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Study Finds Similarity in Sounds, Words Across Languages

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By    |   Monday, 12 Sep 2016 09:04 PM

Humans might be speaking the same language – no matter where they live, new research suggests.

Findings published in the Proceedings of the National Academy of Sciences found for basic concepts – like body parts, family relationships or aspects of the natural world – there are common sounds.

"These sound symbolic patterns show up again and again across the world, independent of the geographical dispersal of humans and independent of language lineage," Morten Christiansen, professor of psychology and director of Cornell's Cognitive Neuroscience Lab, where the research was conducted, told the Telegraph of Britain.

"There does seem to be something about the human condition that leads to these patterns. We don't know what it is, but we know it's there."

According to the Telegraph, the study found, that in most languages, the word for "nose" is likely to include the sounds "neh" or the "oo" sound, as in "ooze." And the word for "leaf" is likely to include the sounds "l," "p" or "b," while "sand" will probably use the sound "s."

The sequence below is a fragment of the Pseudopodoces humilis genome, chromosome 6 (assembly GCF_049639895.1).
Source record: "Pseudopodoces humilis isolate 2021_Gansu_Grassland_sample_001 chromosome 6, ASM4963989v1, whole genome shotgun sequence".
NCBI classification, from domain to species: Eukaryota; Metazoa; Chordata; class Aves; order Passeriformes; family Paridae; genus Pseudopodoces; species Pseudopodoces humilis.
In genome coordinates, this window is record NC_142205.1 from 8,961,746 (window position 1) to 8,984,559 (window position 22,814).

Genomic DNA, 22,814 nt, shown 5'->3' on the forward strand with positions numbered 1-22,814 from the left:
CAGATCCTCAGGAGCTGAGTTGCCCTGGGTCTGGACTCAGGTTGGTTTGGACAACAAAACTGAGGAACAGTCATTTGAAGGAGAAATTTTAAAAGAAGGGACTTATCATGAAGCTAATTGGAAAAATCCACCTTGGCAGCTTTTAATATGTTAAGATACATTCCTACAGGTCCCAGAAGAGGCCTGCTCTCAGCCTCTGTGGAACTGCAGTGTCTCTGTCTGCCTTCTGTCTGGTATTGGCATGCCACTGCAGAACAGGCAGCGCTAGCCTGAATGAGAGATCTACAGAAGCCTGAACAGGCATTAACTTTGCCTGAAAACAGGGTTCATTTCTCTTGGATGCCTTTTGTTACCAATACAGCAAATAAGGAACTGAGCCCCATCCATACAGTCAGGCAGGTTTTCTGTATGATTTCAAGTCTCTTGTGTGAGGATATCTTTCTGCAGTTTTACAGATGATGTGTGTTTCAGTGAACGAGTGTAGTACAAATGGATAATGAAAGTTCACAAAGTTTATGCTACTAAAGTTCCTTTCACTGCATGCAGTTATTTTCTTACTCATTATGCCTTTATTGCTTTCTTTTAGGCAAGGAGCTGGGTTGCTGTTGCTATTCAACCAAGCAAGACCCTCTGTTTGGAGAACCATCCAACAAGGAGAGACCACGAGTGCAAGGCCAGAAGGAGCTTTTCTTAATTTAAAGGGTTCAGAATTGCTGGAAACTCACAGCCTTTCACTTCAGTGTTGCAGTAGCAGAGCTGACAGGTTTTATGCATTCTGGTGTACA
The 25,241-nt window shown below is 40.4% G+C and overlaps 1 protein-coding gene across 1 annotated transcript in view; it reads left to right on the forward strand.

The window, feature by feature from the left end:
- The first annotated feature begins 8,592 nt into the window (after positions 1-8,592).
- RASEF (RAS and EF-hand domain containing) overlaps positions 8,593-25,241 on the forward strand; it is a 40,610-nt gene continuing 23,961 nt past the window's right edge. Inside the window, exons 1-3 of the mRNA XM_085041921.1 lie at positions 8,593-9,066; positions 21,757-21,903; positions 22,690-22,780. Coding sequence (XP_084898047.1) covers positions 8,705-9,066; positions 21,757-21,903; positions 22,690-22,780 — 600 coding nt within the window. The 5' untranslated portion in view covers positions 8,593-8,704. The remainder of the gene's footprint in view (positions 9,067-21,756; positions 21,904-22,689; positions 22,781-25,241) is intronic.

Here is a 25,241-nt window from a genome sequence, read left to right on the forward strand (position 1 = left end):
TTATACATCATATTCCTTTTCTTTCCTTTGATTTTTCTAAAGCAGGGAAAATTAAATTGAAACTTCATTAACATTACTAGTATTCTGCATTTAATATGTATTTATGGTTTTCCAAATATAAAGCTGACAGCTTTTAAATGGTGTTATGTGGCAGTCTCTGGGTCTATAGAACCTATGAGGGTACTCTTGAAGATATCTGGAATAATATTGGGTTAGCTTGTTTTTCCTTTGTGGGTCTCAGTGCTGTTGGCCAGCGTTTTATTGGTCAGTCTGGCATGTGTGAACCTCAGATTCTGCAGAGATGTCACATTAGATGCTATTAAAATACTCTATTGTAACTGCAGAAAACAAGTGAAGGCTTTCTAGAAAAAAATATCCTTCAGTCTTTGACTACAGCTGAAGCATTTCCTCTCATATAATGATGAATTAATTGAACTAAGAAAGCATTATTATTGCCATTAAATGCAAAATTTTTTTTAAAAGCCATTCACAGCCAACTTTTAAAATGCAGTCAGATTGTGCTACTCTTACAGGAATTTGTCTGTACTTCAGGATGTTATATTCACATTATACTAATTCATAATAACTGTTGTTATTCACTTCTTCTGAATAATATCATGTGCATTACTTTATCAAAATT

"It doesn't mean all words have these sounds, but the relationship is much stronger than we'd expect by chance," Christiansen told the Telegraph.

Other words found to contain similar sounds across thousands of languages include "bite," "dog," "fish," "skin," "star," and "water." The associations were particularly strong for words that described body parts, like "knee," "bone" or "breasts."

Though researchers don't know why humans tend to use the same sounds across languages to describe basic objects and ideas, Christiansen told the Telegraph the concepts were important in all languages, and children are likely to learn these words early in life.

"Perhaps these signals help nudge kids into acquiring language," he added. "Maybe it has something to do with the human mind or brain, our ways of interacting, or signals we use when we learn or process language. That's a key question for future research."

The research team included physicists, linguists and computer scientists from the United States, Europe and South America; it analyzed 40-100 basic vocabulary words in around 3,700 languages – approximately 62 percent of the world's current languages, the Telegraph reported.

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Humans might be speaking the same language – no matter where they live, new research suggests.
language, study, science, sounds, words
355
2016-04-12
Monday, 12 Sep 2016 09:04 PM
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